People with Invisible Disabilities Face Harassment

Contributed by Anthea Skinner

Have you ever seen someone using an accessible parking space and suspected that they were cheating the system? Did you know that many disabilities are invisible and have no obvious external signs?

We’ve all seen the international symbol for disability printed on every accessible parking space. It’s a little blue stick figure in a wheelchair, showing everyone that a space is reserved for people with disability. The only problem is, not everyone with a disability looks like that stick figure. Very few of us are blue, not all of us use wheelchairs and many of us don’t look disabled at all.

People with invisible disabilities often face harassment and discrimination from people who assume that they are using accessible parking illegally. This harassment can cause serious distress to people living with debilitating illness.

What is an Invisible Disability?

An invisible disability, as the name suggests, is a disability that cannot be easily seen by others. Although they may appear able-bodied at first glance, people with invisible disabilities often live with symptoms like pain, fatigue, balance problems, cognitive or mental dysfunction and vision and hearing impairments. Some invisible disabilities fluctuate, meaning that someone may be able to walk one day, but require a wheelchair the next. People with invisible disabilities often experience discrimination from both able bodied people, who may not believe that they are disabled, and from other disabled people who may envy their ability to “pass” as able bodied.

People with invisible disabilities can require Disability Parking Permits for many reasons. Accessible spaces are located close facilities, this allows shortened walking times and access to hired mobility scooters and wheelchairs. It avoids exposure to heat, cold and exhaust fumes and allows people to use their limited energy on their chosen activity, not on getting to and from the car. The close proximity of accessible parking also limits exposure to hazards such as traffic and uneven footpaths. Accessible parking spaces are also wider than average, allowing extra room for people with limited or unpredictable movement, or who need assistance to get in and out of the car.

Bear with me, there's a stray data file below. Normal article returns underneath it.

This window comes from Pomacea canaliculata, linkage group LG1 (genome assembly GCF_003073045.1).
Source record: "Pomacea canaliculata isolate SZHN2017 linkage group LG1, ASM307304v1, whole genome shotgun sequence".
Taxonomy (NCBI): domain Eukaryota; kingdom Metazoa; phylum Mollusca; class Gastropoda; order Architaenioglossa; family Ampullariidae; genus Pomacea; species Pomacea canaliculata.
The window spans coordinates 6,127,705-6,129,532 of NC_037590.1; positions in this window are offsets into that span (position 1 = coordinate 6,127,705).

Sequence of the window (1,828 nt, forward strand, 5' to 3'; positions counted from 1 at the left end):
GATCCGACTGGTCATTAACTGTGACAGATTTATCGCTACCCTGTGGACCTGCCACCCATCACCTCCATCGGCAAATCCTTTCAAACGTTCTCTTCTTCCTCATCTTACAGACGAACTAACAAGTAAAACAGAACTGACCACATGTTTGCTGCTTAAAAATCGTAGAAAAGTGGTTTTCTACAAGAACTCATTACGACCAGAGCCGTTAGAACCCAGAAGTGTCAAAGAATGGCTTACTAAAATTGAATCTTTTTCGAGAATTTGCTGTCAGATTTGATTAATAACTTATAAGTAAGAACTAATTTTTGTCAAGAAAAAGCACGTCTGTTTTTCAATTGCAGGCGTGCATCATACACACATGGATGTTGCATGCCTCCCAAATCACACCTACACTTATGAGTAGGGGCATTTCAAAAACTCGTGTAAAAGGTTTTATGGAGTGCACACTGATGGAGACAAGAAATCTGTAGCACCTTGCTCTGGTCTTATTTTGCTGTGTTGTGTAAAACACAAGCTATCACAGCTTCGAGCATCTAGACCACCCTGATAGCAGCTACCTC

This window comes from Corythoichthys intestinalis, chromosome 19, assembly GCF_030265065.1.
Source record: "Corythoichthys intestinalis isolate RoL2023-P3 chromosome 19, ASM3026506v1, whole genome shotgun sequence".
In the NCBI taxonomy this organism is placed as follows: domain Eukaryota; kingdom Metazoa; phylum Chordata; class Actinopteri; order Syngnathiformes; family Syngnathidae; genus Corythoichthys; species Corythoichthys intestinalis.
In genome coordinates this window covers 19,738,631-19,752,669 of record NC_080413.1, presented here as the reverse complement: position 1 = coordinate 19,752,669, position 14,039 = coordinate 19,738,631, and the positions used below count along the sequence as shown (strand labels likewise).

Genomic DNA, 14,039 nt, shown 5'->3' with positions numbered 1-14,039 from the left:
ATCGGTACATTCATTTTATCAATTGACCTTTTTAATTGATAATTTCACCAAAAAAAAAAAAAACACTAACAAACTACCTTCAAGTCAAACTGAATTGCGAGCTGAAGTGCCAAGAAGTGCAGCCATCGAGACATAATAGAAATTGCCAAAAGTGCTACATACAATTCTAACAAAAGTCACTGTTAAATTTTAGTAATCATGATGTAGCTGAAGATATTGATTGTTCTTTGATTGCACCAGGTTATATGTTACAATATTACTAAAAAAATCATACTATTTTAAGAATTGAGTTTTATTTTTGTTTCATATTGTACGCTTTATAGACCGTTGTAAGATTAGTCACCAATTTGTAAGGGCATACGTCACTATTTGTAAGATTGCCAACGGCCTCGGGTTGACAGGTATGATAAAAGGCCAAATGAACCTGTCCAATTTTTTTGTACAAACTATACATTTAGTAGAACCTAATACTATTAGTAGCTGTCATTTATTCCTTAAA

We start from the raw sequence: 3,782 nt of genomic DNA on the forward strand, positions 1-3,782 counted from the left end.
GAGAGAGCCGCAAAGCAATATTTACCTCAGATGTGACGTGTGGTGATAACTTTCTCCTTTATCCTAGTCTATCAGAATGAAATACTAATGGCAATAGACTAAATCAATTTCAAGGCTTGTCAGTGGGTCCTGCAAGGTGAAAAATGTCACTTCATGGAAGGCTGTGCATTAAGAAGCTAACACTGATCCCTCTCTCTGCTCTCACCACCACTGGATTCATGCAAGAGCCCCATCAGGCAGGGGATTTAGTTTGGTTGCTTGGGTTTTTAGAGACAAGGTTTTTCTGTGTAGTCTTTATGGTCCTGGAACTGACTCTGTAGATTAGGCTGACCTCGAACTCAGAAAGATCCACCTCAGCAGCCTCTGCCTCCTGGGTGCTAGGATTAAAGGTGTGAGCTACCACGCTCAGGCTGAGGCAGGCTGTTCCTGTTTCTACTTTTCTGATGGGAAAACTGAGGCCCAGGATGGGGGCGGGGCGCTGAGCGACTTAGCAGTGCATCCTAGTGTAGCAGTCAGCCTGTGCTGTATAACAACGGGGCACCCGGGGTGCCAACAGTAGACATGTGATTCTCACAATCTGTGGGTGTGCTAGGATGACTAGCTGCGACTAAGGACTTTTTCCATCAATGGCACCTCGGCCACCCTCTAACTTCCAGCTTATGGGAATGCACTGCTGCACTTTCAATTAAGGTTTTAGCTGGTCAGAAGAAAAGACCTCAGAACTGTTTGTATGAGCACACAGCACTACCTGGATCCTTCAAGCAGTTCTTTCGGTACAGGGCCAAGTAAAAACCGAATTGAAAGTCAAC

Discrimination and Abuse

Sadly, people with invisible disabilities often face harassment from people who assume that they are cheating the system. In January this year, Tasmanian Steven Maksimovic reported being harassed six times over a three-month period for using his Disability Parking Permit in and around Hobart. Some of these confrontations caused distress to Maksimovic’s six-year-old son who witnessed the events.

In November last year Victorian woman Justine Van Den Borne, who lives with Multiple Sclerosis (MS) caused a storm on social media defending her right to a use accessible parking after she found a nasty note taped to her wind screen saying “Did you forget your wheelchair???” Justine responded to the anonymous note on Facebook, saying “On the day you saw me I was having a good day. I was walking with my daughter unaided having a nice day. Thank you for ruining that. You made me feel like people were looking at me, the exact way I feel when I can’t walk properly. I am sick of people like yourself abusing me on my good days for using a facility I am entitled to.”